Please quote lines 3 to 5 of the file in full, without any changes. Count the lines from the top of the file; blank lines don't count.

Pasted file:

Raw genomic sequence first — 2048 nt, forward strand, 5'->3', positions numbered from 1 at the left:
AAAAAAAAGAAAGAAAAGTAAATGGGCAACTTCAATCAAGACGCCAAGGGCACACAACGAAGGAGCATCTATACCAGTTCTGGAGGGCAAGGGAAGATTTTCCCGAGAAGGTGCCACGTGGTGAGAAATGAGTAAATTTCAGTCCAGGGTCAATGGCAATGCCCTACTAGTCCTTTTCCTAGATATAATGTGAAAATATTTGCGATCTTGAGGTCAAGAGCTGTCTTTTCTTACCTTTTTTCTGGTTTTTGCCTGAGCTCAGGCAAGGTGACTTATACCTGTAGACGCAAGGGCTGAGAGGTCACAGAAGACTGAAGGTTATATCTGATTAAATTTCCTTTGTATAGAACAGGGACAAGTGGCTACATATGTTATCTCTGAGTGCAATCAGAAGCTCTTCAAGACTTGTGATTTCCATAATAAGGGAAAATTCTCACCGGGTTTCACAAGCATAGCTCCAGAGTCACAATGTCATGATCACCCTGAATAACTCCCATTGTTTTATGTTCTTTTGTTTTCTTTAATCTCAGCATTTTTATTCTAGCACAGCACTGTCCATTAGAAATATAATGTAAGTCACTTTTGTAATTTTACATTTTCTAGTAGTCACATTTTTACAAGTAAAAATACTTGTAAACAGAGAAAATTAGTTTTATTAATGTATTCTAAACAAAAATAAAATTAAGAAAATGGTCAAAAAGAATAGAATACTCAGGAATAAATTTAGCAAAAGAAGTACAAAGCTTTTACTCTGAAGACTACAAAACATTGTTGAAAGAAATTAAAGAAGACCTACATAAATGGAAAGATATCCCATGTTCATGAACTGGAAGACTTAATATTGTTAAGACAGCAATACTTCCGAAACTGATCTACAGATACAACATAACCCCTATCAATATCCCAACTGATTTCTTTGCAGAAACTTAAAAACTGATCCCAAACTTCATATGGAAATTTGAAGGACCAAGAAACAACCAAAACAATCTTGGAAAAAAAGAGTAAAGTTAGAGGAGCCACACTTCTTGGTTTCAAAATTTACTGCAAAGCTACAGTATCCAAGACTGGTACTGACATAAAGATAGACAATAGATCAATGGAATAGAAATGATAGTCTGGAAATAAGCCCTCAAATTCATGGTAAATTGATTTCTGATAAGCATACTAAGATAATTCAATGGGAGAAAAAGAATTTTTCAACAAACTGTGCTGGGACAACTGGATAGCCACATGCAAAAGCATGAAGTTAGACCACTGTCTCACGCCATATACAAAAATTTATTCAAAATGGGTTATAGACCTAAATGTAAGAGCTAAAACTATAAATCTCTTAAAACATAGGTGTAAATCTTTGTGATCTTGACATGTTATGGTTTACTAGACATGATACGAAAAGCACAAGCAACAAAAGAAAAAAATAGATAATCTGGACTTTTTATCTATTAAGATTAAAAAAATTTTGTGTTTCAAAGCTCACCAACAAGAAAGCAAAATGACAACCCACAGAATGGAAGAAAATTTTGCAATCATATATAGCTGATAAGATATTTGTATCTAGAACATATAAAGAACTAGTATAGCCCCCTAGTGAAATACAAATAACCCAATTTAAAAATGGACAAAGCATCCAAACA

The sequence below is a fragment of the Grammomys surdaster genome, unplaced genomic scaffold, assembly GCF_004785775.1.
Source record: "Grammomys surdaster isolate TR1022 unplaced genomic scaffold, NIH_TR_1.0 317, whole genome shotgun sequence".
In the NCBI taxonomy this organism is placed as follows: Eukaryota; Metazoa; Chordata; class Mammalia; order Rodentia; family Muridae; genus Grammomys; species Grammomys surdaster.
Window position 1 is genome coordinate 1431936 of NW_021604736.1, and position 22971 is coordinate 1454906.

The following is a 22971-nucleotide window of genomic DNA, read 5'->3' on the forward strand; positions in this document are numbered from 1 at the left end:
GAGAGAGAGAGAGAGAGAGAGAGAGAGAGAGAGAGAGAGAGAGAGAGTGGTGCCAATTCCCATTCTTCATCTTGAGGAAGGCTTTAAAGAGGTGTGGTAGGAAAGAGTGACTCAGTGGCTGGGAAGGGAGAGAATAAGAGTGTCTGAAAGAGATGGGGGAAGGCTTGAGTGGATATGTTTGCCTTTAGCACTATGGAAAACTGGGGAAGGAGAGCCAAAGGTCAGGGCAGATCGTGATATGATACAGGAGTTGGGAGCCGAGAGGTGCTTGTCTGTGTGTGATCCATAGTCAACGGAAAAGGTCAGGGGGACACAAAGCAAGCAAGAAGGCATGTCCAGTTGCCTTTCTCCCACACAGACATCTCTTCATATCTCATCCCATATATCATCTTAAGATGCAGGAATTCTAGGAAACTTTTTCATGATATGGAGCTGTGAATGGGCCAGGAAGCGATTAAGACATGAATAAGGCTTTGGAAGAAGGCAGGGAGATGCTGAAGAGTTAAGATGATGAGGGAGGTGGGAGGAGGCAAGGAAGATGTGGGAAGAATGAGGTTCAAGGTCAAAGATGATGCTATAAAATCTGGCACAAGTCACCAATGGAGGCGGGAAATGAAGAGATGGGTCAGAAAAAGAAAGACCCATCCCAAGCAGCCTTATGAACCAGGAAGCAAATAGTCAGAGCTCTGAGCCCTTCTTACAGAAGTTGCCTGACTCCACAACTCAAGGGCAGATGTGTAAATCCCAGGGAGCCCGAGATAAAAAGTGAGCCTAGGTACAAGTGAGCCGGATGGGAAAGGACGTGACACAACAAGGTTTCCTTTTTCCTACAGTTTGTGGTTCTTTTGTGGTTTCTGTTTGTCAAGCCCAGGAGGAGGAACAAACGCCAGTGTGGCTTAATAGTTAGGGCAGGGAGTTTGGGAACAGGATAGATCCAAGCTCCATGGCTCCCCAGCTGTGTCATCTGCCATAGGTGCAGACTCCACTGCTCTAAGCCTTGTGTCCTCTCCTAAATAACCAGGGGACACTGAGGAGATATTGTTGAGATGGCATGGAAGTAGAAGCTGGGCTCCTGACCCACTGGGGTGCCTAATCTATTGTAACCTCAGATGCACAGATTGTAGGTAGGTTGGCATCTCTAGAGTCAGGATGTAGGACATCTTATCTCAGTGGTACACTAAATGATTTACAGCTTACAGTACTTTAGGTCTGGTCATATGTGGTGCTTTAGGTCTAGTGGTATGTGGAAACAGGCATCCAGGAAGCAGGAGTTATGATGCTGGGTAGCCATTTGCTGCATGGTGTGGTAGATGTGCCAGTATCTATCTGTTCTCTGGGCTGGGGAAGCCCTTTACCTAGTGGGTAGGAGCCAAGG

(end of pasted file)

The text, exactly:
The sequence below is a fragment of the Grammomys surdaster genome, unplaced genomic scaffold, assembly GCF_004785775.1.
Source record: "Grammomys surdaster isolate TR1022 unplaced genomic scaffold, NIH_TR_1.0 317, whole genome shotgun sequence".
In the NCBI taxonomy this organism is placed as follows: Eukaryota; Metazoa; Chordata; class Mammalia; order Rodentia; family Muridae; genus Grammomys; species Grammomys surdaster.